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[qi:021] Maybe Google should have doodled a vampire on their home page today, in honor of Halloween and their announcement of OpenSocial, a set of APIs that allows web developers to write applications once, then deploy them on a variety of different social networking platforms. This […]

[qi:021] Maybe Google should have doodled a vampire on their home page today, in honor of Halloween and their announcement of OpenSocial, a set of APIs that allows web developers to write applications once, then deploy them on a variety of different social networking platforms.

This could be a direct attack by Google (GOOG) on Facebook’s F8 platform — an attempt to combat a giant among social networks by bulking up potential competitors like its own Orkut or, more likely, by building a super-network composed of multiple competitors. That’s what it tastes like on first bite.

Perhaps Google’s longer-term strategy, though, is to weaken dedicated social networks like MySpace (NWS) and Facebook not by animating a Frankenstein-style competitor but by spreading social features everywhere, sucking out the social life in drips and drops. If every application and web site is social, Facebook becomes just another place to socialize online, not the one that rules them all.

According to the New York Times, Google does plan to work social features into the entire web:

[Google director of product management Joe Kraus] said that over time Google hoped to bring other social elements to Web applications, whether or not they run inside social networks. Analysts expect other Google services, including iGoogle, to be equipped with social features eventually.

OpenSocial, as announced, is fairly modest: It makes it possible for application developers to write an embeddable application, then plug it into a variety of different platforms, including Ning, Orkut, Xing, and LinkedIn. The profile, activity, and relationship data of each platform doesn’t therefore become available externally or portable across platforms. No universally accessible online social graph comes out of this, not yet.

It’s a little hard to see how this could lead to a dethroning of Facebook (or MySpace either) given that the big benefit from social networking doesn’t lie in tossing hot potatoes or playing online word games — in other words, not in the embedded applications, though those applications add some value. The basic value for users lies rather in what the social network itself does, such as allowing people to share things about themselves, track their relationships, and interact with each other.

Social interactions and social information don’t have to be centralized onto one site though; they can be spread across the web (as they already are, of course, with tools like email, instant messaging, topic-oriented discussion forums, blogging, and so forth). OpenSocial could be the language that the web-as-social-network speaks — and if that happens, Facebook might look a bit anemic.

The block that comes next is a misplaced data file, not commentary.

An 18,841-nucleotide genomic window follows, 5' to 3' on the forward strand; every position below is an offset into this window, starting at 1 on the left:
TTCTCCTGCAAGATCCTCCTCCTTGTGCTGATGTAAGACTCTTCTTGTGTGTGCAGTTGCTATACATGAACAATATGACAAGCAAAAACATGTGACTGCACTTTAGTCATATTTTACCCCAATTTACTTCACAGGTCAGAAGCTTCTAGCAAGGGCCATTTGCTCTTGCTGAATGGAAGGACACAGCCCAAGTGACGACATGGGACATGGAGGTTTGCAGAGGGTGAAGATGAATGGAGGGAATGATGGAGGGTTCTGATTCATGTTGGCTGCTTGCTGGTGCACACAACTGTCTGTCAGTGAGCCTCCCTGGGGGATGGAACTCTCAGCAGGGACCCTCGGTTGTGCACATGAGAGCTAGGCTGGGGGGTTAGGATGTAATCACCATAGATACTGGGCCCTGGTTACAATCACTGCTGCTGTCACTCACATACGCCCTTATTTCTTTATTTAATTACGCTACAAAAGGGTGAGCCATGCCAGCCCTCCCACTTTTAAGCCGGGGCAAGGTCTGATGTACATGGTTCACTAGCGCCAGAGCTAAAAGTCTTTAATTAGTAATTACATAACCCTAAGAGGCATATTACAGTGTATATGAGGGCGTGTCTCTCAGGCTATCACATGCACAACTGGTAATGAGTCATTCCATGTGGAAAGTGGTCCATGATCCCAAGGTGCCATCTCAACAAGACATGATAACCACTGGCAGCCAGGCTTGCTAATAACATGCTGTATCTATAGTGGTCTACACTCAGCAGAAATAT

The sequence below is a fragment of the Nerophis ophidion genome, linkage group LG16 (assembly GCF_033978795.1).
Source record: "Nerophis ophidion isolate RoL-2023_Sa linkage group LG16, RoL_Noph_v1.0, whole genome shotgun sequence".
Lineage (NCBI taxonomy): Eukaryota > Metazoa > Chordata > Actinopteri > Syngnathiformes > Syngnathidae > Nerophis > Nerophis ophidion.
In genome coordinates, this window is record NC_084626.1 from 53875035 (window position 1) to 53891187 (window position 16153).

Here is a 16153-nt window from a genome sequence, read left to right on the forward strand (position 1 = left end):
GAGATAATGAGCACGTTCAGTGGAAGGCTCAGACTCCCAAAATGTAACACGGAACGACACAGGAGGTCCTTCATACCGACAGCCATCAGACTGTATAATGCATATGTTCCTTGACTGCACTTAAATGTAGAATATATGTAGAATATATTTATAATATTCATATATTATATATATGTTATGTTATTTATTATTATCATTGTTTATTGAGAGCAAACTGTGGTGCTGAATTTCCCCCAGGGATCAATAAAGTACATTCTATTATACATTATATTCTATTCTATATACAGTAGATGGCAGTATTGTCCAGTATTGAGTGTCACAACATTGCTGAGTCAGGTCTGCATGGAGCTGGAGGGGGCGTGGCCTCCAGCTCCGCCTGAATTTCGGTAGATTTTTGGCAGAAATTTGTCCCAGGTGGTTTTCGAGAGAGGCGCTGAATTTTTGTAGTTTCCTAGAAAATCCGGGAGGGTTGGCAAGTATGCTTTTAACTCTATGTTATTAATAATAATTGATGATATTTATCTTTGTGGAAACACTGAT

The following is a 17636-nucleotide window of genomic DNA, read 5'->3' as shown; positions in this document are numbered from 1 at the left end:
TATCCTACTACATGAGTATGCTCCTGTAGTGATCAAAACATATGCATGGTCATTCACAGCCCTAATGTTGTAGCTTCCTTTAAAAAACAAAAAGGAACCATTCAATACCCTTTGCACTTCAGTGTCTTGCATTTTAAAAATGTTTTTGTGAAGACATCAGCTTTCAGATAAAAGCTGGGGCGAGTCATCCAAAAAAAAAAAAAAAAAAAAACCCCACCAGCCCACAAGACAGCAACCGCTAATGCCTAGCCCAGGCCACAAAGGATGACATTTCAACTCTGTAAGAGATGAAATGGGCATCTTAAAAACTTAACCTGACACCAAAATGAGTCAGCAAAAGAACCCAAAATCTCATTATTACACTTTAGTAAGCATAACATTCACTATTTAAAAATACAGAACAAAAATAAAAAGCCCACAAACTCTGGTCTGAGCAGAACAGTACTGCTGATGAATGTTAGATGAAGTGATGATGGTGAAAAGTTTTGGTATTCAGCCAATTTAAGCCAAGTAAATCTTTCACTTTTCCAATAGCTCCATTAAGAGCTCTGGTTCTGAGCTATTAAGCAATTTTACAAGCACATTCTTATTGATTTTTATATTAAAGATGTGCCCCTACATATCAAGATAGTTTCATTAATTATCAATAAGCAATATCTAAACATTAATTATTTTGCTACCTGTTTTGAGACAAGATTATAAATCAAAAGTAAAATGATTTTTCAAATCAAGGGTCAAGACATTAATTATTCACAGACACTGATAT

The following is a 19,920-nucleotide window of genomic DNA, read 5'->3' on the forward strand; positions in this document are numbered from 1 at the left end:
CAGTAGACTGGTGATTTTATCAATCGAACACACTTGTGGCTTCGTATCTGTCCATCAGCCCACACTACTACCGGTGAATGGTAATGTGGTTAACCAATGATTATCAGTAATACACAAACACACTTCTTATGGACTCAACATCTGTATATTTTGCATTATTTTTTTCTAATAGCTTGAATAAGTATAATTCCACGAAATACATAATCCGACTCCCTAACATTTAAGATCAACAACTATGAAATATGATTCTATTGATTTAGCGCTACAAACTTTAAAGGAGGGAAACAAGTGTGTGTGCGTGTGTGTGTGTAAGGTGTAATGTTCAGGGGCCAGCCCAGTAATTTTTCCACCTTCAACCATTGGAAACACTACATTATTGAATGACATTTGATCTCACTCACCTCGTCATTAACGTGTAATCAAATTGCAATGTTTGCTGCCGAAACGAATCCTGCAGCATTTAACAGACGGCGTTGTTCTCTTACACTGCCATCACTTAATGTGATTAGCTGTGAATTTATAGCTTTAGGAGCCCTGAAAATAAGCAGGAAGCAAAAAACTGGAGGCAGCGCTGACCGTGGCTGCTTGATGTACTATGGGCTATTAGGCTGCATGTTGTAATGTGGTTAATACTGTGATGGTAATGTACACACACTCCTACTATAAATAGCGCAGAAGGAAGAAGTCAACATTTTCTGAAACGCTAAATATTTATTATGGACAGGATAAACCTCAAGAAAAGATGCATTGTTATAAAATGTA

Also read: Dave Winer on Open Social: Standards devised by one tech company whose main purpose is to undermine another tech company, usually don’t work.

  1. It obviously remains to be seen how successful this whole OpenSocial thing really is. It’s pretty easy to get excited about it and get caught up the hype — especially when a name like Google is involved. I can’t help but think Facebook isn’t really going anywhere… switching costs are too high and I think it’s nice having just one place to come to where you can generally socialize and interact. I’d like to think of Facebook as a home page for social web interaction. There are a lot of unanswered questions about this idea of, as you say, “web-as-social-network.”

    If anything, the OpenSocial standard merely cuts the development time and costs for developers trying to go get on other networks. I can’t complain about that, but as a developer, I’m not sure how appealing sites like Orkut, LinkedIn (talk about conservative), and Hi5 are.

    Guess time will tell.

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  2. Thanks Anne for this refreshing point of view! OpenSocial is a first step towards what I call the “Object Oriented Web” but it is still very far away. About social interactions you mentioned, there is one killer-feature-still-missing-everywhere, the “Spread” button:

    http://blog.kindalab.com/2007/10/26/information-spreading-through-social-networks/

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  3. Right, Boris, who knows if this will get any traction at all. I don’t personally find Facebook all that useful, because my social interaction online is spread across a bunch of different tools — Twitter, blogging, wikis, discussion forums, etc. There are many benefits to centralizing in one place, of course, like security and privacy and keeping one main contact/friends list.

    Could be that web-as-social-network and Facebook coexist.

    I am intrigued to see how social applications embedded into non-social-network platforms might function. What will iGoogle look like when it’s socially enabled, for example? What might web email look like with more social features? That’s where I think the web-as-social-network gets interesting.

    Manuel: great article… especially your points about the necessity of a “spread” feature and combining a user-centric with an object-centric approach.

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  4. OpenSocial, Or Not

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